Wireless Modem Routers

HENNEGANOL
8th March 2007, 14:10
To enable me to have a broadband connection, I have had to move my computer upstairs in order to plug directly into the BT Master socket in the loft. To avoid having to re-site the master socket, at a cost of £100.00 plus Iím wondering if a wireless router could be used? The distance involved is about 20 metres,

Are any of the computer Wizards on the site able to give me some advice or point me in the direction of a site where such advice is available.

Thanking you in anticipation.

Gerry.

Frank P
8th March 2007, 14:32
Gerry, you will not have a problem, most of the cheaper wireless router's work up to 35 metres.

Cheers Frank

John Rogers
8th March 2007, 14:43
I use one in the basement of my house and also use it on my laptop a good 40 feet away.
John.

Bruce Carson
8th March 2007, 14:49
For a few months I "stole" my neighbor's broadband (illegal, but with his permission) for my own use, using a router.
It was probably about 30 yards distance and went through the two brick walls of the houses. There were no problems.

Bruce C

moaf
8th March 2007, 15:05
Purely for experimental reasons I'm sure Bruce!

duquesa
8th March 2007, 15:51
I use a Belkin router and neither I nor my visitors have the slightest problem.
There are many others equally good on the market. You should not have a problem.

John Leary
8th March 2007, 16:37
Just a couple of things to add to the above. Firstly make sure that the wireless router you intend to purchase is supported by your Internet Service Provider. Unless it is on the approved list you may not be able to connect or if you have problems the ISP will not offer any assistance to resolve the problem. Secondly I use mine in a room that has aluminium foil on the cavity insulation and this does severly attenuate your signal. I resolved the problem by fitting gain antennas at each end of the wireless link.
Thirdly do some research before you buy on the support you will obtain from the router's manufacturer should you have a problem. My first
router never would connect to the internet and e-mails to the manufacturers support desk went unanswered. In the end I took it back to the supplier and obtained a refund. Buying an expensive router is no guarantee. The router I now use which works very well is made by Netgear.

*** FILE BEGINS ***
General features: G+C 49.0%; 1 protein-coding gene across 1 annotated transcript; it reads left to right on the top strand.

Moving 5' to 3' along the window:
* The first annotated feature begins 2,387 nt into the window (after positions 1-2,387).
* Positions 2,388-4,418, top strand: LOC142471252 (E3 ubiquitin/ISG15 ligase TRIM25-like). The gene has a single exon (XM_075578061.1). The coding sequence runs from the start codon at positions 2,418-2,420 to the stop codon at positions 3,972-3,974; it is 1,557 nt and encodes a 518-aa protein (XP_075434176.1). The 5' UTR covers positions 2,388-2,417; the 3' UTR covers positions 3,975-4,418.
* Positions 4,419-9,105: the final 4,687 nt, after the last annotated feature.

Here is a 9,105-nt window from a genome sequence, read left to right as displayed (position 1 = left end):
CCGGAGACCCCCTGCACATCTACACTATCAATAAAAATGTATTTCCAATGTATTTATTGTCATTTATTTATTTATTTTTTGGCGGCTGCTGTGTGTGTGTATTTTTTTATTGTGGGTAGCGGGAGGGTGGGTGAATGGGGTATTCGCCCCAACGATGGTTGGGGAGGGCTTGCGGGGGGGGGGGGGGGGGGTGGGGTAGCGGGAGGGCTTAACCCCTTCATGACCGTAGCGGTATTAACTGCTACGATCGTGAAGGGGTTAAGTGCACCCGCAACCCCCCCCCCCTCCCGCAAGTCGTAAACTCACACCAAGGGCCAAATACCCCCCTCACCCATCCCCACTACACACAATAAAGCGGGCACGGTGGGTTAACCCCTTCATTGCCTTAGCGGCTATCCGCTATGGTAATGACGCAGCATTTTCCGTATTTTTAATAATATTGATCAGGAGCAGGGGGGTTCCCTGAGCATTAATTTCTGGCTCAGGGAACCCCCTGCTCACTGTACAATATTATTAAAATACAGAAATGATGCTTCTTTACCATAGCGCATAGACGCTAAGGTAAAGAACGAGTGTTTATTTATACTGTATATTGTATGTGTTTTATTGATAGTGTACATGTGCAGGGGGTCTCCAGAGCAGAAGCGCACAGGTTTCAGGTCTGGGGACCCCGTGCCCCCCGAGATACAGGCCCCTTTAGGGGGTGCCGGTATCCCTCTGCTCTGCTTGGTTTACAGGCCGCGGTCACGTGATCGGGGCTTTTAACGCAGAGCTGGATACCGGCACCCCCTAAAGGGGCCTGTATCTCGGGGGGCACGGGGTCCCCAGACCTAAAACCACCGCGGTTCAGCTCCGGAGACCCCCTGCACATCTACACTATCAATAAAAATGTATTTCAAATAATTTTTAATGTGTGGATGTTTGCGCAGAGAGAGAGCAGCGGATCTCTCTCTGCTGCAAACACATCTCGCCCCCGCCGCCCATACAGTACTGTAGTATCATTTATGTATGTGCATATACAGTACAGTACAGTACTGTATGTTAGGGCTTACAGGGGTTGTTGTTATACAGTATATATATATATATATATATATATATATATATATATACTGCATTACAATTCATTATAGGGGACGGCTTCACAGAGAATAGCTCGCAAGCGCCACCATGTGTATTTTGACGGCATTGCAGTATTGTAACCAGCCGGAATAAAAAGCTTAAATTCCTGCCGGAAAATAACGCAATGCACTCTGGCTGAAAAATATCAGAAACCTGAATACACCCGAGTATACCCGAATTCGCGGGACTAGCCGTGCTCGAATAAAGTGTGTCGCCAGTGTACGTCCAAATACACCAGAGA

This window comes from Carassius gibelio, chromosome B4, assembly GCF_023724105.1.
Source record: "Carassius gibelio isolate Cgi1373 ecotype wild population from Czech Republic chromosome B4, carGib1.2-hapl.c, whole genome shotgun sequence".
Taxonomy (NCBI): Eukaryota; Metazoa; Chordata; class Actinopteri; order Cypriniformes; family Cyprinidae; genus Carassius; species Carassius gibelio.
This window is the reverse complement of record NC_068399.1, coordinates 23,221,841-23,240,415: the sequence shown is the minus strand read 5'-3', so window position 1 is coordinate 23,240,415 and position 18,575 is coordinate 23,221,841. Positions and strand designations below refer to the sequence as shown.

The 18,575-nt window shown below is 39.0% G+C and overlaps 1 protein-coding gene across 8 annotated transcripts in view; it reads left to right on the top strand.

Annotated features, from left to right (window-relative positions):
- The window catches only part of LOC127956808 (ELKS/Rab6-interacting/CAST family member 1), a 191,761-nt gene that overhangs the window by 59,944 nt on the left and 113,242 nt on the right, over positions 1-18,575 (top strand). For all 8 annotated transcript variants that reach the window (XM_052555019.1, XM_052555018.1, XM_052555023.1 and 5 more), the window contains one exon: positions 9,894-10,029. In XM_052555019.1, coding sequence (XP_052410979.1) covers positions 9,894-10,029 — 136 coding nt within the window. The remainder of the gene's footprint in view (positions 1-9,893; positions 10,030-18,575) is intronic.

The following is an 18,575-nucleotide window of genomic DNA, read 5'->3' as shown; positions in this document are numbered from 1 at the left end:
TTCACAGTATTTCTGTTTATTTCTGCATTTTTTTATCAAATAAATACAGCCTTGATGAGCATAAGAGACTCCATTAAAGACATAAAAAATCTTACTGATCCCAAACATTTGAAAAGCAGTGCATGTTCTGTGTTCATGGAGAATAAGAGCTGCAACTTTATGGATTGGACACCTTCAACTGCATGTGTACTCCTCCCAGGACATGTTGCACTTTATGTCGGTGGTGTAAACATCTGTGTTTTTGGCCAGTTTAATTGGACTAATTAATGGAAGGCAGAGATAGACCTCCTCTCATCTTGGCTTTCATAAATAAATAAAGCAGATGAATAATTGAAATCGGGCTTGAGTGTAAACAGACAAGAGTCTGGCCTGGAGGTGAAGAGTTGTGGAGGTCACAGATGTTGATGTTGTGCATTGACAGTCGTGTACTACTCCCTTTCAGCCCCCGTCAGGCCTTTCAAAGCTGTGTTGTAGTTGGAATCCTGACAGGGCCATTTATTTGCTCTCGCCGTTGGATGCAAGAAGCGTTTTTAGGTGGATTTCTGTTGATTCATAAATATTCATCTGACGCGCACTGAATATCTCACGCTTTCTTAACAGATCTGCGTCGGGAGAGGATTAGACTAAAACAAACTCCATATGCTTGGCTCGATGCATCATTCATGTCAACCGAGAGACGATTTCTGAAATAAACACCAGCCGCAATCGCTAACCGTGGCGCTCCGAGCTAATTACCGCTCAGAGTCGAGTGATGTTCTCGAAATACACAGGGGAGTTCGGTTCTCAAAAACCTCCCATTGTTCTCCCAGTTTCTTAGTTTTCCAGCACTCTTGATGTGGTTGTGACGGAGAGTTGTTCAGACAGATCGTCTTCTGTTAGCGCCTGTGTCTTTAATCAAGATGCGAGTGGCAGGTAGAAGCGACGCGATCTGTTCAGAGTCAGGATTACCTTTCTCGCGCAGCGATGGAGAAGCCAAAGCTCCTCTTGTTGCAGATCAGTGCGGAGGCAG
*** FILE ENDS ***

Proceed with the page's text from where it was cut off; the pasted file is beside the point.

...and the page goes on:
steviej
8th March 2007, 19:12
Gerry.
You should have no problem. For about £60 or less you can be up and running. Ideal if you have a laptop. To stop neighbours borrowing your signal (leeching) you can password protect. If not you may find that your download allowance may be used up by neighbours. Also it will slow down the signal.

Hugh MacLean
8th March 2007, 20:42
I work for BT and rather than shift your master socket a simple extension cable (DIY) from local electrical retailer and a broadband filter would have avoided the 100 quid shift. I appreciate this may not be what you want either.

The wireless solution is a good idea and should work ok and I do agree with Steviej about leeching. It is amazing how many unsecured wireless connections there are out there. Please password protect your connection.

Regards (Thumb)

Split
10th March 2007, 14:43
To enable me to have a broadband connection, I have had to move my computer upstairs in order to plug directly into the BT Master socket in the loft. To avoid having to re-site the master socket, at a cost of £100.00 plus I’m wondering if a wireless router could be used? The distance involved is about 20 metres,